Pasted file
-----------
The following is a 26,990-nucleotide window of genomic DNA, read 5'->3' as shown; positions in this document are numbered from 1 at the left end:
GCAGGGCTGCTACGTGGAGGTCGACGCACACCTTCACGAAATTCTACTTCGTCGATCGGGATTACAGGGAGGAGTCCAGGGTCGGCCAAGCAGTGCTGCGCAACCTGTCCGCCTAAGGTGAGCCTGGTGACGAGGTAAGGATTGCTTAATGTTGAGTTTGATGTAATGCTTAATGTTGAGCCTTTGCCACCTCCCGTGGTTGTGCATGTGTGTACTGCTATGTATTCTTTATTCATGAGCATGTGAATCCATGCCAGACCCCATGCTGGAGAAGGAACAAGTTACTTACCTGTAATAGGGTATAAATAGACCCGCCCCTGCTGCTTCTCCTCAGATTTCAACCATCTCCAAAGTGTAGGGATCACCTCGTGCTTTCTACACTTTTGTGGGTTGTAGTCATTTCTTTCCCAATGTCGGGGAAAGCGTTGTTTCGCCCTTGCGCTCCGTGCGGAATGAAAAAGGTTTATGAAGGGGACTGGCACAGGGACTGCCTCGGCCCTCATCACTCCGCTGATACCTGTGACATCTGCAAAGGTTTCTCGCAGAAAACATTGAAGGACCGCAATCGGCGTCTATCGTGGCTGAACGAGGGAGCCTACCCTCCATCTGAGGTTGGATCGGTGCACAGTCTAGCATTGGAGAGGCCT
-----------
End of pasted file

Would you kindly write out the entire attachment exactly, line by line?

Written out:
The following is a 26,990-nucleotide window of genomic DNA, read 5'->3' as shown; positions in this document are numbered from 1 at the left end:
GCAGGGCTGCTACGTGGAGGTCGACGCACACCTTCACGAAATTCTACTTCGTCGATCGGGATTACAGGGAGGAGTCCAGGGTCGGCCAAGCAGTGCTGCGCAACCTGTCCGCCTAAGGTGAGCCTGGTGACGAGGTAAGGATTGCTTAATGTTGAGTTTGATGTAATGCTTAATGTTGAGCCTTTGCCACCTCCCGTGGTTGTGCATGTGTGTACTGCTATGTATTCTTTATTCATGAGCATGTGAATCCATGCCAGACCCCATGCTGGAGAAGGAACAAGTTACTTACCTGTAATAGGGTATAAATAGACCCGCCCCTGCTGCTTCTCCTCAGATTTCAACCATCTCCAAAGTGTAGGGATCACCTCGTGCTTTCTACACTTTTGTGGGTTGTAGTCATTTCTTTCCCAATGTCGGGGAAAGCGTTGTTTCGCCCTTGCGCTCCGTGCGGAATGAAAAAGGTTTATGAAGGGGACTGGCACAGGGACTGCCTCGGCCCTCATCACTCCGCTGATACCTGTGACATCTGCAAAGGTTTCTCGCAGAAAACATTGAAGGACCGCAATCGGCGTCTATCGTGGCTGAACGAGGGAGCCTACCCTCCATCTGAGGTTGGATCGGTGCACAGTCTAGCATTGGAGAGGCCT